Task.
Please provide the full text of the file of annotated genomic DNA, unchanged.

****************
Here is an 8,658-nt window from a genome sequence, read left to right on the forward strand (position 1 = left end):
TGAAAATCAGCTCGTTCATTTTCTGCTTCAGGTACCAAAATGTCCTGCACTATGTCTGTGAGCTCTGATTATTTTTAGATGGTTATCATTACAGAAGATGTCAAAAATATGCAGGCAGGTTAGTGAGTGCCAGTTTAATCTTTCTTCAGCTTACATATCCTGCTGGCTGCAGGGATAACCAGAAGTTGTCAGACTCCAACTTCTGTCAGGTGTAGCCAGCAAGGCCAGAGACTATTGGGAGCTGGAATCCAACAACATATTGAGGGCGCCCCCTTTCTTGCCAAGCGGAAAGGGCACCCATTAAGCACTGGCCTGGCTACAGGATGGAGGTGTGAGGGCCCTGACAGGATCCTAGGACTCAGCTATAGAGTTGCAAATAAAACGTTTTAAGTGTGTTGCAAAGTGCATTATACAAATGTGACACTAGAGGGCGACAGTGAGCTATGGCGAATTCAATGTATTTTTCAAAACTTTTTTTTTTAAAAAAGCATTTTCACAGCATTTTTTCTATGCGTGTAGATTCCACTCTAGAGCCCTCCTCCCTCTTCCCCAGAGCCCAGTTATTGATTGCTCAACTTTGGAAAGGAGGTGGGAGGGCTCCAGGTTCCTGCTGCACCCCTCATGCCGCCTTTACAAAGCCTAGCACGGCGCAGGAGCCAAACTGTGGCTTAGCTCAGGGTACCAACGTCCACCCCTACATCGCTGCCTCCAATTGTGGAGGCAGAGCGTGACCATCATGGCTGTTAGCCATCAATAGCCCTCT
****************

Here is an 8,658-nt window from a genome sequence, read left to right on the forward strand (position 1 = left end):
TGAAAATCAGCTCGTTCATTTTCTGCTTCAGGTACCAAAATGTCCTGCACTATGTCTGTGAGCTCTGATTATTTTTAGATGGTTATCATTACAGAAGATGTCAAAAATATGCAGGCAGGTTAGTGAGTGCCAGTTTAATCTTTCTTCAGCTTACATATCCTGCTGGCTGCAGGGATAACCAGAAGTTGTCAGACTCCAACTTCTGTCAGGTGTAGCCAGCAAGGCCAGAGACTATTGGGAGCTGGAATCCAACAACATATTGAGGGCGCCCCCTTTCTTGCCAAGCGGAAAGGGCACCCATTAAGCACTGGCCTGGCTACAGGATGGAGGTGTGAGGGCCCTGACAGGATCCTAGGACTCAGCTATAGAGTTGCAAATAAAACGTTTTAAGTGTGTTGCAAAGTGCATTATACAAATGTGACACTAGAGGGCGACAGTGAGCTATGGCGAATTCAATGTATTTTTCAAAACTTTTTTTTTTAAAAAAGCATTTTCACAGCATTTTTTCTATGCGTGTAGATTCCACTCTAGAGCCCTCCTCCCTCTTCCCCAGAGCCCAGTTATTGATTGCTCAACTTTGGAAAGGAGGTGGGAGGGCTCCAGGTTCCTGCTGCACCCCTCATGCCGCCTTTACAAAGCCTAGCACGGCGCAGGAGCCAAACTGTGGCTTAGCTCAGGGTACCAACGTCCACCCCTACATCGCTGCCTCCAATTGTGGAGGCAGAGCGTGACCATCATGGCTGTTAGCCATCAATAGCCCTCT